Table of Contents
Laws and Rules
One of the most frequent requests from licensees is to make a change to their business. Below are some tips and reminders about how to make a change properly. Change requests must be completed, and prior approval obtained, before you make any changes to your licensed premises, operating plans, and financing. Change requests can take up to 90 days to process. To provide the most efficient service, you may only request one change at a time. Multiple requests at the same time create confusion and take longer to process. To ensure your change request is processed as quickly as possible staff will withdraw any additional change requests made before the last request is completed.
The law requires the WSLCB to investigate any new location. The WSLCB must first approve new locations prior to moving your business. If you move without prior approval, you would be selling cannabis from an unlicensed location, which is against the law and you may lose your license. To request a change in location, apply through Business Licensing Services (BLS).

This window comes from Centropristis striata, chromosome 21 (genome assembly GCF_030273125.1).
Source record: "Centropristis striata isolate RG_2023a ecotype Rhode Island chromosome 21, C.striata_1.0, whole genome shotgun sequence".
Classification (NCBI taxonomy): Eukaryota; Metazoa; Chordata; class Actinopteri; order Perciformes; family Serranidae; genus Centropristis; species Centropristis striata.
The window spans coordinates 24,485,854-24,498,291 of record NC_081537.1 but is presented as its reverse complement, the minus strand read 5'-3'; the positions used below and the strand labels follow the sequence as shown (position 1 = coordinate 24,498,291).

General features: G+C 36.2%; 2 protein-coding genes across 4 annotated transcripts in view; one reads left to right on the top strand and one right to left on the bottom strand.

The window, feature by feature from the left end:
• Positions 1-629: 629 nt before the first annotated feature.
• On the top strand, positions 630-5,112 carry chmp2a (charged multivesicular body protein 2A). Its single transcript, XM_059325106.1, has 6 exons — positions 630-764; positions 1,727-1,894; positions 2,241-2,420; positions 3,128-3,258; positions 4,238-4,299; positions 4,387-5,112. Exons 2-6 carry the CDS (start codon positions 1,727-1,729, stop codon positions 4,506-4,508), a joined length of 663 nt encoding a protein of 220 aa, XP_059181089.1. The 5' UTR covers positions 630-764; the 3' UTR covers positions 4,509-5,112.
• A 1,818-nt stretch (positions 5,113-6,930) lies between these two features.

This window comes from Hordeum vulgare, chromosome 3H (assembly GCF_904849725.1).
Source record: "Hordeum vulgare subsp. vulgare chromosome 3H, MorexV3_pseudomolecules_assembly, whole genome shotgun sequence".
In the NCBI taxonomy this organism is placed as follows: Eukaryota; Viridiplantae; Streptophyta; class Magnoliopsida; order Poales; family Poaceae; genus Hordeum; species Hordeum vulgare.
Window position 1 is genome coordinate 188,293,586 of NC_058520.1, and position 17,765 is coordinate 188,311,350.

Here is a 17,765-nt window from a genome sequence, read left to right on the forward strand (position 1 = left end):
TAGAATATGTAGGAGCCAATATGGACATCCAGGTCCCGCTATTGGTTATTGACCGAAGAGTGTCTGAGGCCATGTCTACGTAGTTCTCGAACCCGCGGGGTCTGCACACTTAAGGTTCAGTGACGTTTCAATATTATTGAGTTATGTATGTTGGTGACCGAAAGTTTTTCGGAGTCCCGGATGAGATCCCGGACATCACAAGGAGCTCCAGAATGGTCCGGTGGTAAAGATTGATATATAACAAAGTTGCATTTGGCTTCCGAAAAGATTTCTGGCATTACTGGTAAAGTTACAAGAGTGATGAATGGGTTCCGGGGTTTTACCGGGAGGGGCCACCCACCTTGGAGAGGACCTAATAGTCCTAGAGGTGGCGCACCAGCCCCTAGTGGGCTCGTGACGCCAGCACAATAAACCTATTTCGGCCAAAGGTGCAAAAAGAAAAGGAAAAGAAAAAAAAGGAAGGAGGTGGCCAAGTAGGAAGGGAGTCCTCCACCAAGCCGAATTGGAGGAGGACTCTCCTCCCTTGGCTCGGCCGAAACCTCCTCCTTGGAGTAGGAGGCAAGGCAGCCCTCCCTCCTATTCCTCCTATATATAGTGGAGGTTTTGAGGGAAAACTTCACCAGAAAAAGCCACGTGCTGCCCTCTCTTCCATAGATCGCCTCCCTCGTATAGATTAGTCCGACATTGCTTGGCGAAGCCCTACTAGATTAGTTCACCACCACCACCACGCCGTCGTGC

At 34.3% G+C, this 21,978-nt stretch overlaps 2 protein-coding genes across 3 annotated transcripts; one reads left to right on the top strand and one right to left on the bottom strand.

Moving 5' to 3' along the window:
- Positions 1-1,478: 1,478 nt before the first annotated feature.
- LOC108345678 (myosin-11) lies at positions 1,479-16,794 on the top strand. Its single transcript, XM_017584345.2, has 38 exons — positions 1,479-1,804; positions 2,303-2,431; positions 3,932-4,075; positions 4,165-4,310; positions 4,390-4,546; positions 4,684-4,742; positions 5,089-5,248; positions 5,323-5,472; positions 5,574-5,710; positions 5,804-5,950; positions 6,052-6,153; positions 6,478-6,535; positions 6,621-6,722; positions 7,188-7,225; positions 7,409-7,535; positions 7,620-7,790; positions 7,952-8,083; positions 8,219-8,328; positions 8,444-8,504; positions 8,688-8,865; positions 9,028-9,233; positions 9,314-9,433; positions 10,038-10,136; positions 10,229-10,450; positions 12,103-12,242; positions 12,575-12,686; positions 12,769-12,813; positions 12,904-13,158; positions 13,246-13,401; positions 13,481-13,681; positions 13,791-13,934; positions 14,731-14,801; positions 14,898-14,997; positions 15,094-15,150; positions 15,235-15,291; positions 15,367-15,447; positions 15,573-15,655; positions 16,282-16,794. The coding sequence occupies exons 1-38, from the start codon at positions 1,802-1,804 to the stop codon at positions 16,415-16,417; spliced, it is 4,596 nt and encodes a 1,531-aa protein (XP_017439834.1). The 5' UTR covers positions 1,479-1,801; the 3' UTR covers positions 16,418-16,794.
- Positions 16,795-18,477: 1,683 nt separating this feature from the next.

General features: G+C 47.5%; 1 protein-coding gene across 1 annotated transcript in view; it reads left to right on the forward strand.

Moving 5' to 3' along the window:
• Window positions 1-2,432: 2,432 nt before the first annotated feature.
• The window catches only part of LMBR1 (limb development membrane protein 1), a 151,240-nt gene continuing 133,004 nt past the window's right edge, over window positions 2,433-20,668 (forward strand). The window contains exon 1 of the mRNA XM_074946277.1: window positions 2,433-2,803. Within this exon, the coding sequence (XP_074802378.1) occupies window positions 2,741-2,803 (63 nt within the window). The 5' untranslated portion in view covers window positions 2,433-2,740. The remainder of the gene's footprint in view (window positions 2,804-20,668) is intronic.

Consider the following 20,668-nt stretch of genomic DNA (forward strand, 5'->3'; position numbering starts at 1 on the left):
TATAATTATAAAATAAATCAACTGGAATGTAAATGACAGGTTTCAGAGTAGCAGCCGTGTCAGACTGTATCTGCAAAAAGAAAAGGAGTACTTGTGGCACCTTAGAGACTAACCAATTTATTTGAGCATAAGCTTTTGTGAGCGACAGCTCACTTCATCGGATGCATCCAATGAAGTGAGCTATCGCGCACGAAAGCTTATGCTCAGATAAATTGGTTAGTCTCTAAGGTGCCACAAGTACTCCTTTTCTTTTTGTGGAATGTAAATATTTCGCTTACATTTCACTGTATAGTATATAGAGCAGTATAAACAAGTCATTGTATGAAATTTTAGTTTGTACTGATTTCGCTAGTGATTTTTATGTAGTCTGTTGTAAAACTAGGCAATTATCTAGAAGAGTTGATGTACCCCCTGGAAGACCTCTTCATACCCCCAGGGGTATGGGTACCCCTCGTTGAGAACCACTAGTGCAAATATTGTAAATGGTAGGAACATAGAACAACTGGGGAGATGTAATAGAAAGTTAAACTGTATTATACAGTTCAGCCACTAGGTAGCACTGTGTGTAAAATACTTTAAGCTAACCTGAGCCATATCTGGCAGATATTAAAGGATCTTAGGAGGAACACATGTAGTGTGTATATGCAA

Selling Your Business
Its important to remember that you can sell your business, but you cannot sell your license. Anyone who wants to own a licensed cannabis business must apply for a license and meet all licensing requirements. It is against the law for anyone to own any part of a cannabis license without vetting and approval from the WSLCB. An Assumption is required when the Unique Business Identifier (UBI) is changing. When you apply for an assumption, the applicant is required to pay license fees. A Change in Governing People or Entity is required when you are changing the percentage of ownership in your business, but your UBI remains the same. To apply for an Assumption or A Change in Governing people, fill out an application at BLS.
Source of Funds
After you are licensed, all true parties of interest, including financiers, must continue to disclose the source of funds for all money invested in the licensed business. You can apply directly to the WSLCB to make these and other changes in your business. Use this website for change requests to:
- Add a Financier
- Alter your Cannabis Site and/or Operating Plan
- Add a Medical Cannabis Endorsement
- Expand your plant canopy
- Add a Processor License to your producer license
- Splitting a Producer and Processor License